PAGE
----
The leader of a Mexico-based evangelical megachurch was sentenced Wednesday to 16 years and eight months in prison for sex crimes involving three underage girls, despite emotional testimony by victims who asked a judge to reject his plea deal with prosecutors or sentence the defendant to a far longer prison term.
Naasón Joaquín Garcia — the leader of La Luz del Mundo (Light of the World) — pleaded guilty Friday to two counts of forcible oral copulation involving minors and one count of a lewd act upon a child who was 15 years old. Each of the counts involved a separate minor, according to the Attorney General’s Office, which handled the prosecution.
In addition to his prison time, Garcia is expected to be ordered to register as a sex offender for the rest of his life.
During an emotionally gripping sentencing hearing, several young women pleaded with Los Angeles County Superior Court Judge Ronald Coen to set aside the plea agreement between Garcia and the Attorney General’s Office, saying they wanted the religious figure to face trial and more extensive incarceration.
One of the victims — identified in court only as Jane Doe 2 — told the judge that the women were ready to face Garcia in trial and were “deprived of that right” and did not consent to “negotiating with this rapist.” She asked the judge to reconsider and give the 53-year-old defendant the “maximum sentence.”
Coen, however, apologized to the women and said, “My hands are tied” in terms of the sentence he could hand down. But he told them, “The world has heard you. I promise you that.”
The judge called Garcia a sexual predator.
During the sentencing hearing, a statement was read in court on behalf of another victim identified as Jane Doe 1, who said Garcia abused his power “to take advantage of me sexually.”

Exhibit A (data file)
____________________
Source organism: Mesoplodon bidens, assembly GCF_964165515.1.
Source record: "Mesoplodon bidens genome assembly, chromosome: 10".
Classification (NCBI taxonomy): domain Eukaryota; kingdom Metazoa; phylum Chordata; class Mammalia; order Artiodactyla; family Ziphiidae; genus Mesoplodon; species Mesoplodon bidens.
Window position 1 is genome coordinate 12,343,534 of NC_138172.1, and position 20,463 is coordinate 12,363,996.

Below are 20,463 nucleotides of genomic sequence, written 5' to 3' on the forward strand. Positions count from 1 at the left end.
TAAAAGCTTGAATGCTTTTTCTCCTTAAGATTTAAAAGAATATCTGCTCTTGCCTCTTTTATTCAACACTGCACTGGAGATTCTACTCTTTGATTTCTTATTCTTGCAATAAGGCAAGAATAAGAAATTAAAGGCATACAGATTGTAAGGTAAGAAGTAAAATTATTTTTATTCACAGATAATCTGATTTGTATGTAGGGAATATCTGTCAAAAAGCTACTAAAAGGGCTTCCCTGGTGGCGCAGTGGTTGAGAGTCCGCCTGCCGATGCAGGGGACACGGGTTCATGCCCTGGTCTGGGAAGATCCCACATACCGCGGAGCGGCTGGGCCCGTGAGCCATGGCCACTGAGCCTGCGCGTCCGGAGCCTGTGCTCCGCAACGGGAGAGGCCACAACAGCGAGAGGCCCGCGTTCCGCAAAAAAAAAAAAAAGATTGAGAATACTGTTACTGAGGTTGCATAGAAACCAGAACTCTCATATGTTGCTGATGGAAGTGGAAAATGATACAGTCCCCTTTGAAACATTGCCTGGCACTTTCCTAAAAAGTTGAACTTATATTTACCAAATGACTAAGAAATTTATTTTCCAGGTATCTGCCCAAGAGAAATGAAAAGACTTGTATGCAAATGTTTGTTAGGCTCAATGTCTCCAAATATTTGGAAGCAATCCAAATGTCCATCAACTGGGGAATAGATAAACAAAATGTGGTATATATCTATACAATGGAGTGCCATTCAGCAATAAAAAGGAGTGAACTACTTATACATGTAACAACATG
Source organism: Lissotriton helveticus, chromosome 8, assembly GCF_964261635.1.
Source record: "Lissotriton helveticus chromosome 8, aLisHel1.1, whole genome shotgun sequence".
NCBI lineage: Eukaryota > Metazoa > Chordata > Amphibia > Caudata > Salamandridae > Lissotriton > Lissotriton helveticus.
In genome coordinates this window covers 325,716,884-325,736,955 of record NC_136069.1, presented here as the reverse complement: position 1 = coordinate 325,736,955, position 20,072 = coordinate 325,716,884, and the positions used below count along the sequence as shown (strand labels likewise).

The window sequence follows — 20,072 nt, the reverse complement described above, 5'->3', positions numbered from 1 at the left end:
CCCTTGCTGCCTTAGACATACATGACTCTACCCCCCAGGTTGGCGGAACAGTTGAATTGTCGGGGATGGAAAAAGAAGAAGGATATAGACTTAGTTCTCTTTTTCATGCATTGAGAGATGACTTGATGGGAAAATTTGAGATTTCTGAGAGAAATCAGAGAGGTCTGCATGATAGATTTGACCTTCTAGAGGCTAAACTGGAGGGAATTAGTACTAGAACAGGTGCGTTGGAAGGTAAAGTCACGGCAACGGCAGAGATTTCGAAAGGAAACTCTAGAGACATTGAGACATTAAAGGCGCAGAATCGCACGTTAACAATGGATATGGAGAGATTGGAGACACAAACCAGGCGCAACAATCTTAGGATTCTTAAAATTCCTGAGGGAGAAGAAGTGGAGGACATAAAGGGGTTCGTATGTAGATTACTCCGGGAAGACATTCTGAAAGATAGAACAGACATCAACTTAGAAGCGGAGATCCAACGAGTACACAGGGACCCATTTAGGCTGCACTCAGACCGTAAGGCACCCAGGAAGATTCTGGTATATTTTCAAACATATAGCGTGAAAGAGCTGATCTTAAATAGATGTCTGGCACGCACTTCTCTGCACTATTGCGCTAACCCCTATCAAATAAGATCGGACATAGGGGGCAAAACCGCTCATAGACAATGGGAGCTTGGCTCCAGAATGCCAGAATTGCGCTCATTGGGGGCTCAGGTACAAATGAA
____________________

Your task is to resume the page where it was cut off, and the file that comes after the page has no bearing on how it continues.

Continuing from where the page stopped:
“You deserve to stay in jail forever, but even then it would not be enough penalty,” she wrote, addressing the defendant directly in her statement in which she referred to the church leader as a “predator.”
She noted in her statement that a subsequent message on behalf of church leaders indicated that Garcia’s rights had been abused in court and that he reluctantly took the plea deal because he believed he wasn’t going to receive a fair trial.
She wrote that the victims’ only hope was the fair judicial system in the United States, which she said has “failed us.”
“He took my faith away. He took my purpose away,” said a woman who was identified in court as Jane Doe 3. “He used me, used my faith in God and my innocence.”
She said she’ll never forget the day Garcia was arrested in June 2019 and her mother woke her up to go to church to pray for him.
“It made me feel so little and I didn’t even have it in me to fight back,” she told the judge.
She told Garcia that he deserved “to live the rest of your life in a cell,” and urged the judge to reconsider the plea deal and “sentence him to the maximum amount of time.”
A fourth young woman said she wanted “to see him held fully accountable and to expose him for the monster he is,” and that the plea “robbed me of that opportunity.”
“We want to make sure that this man is put away for life,” she said, telling the judge at one point that Garcia had stolen her virginity and her faith. “How is this justice?”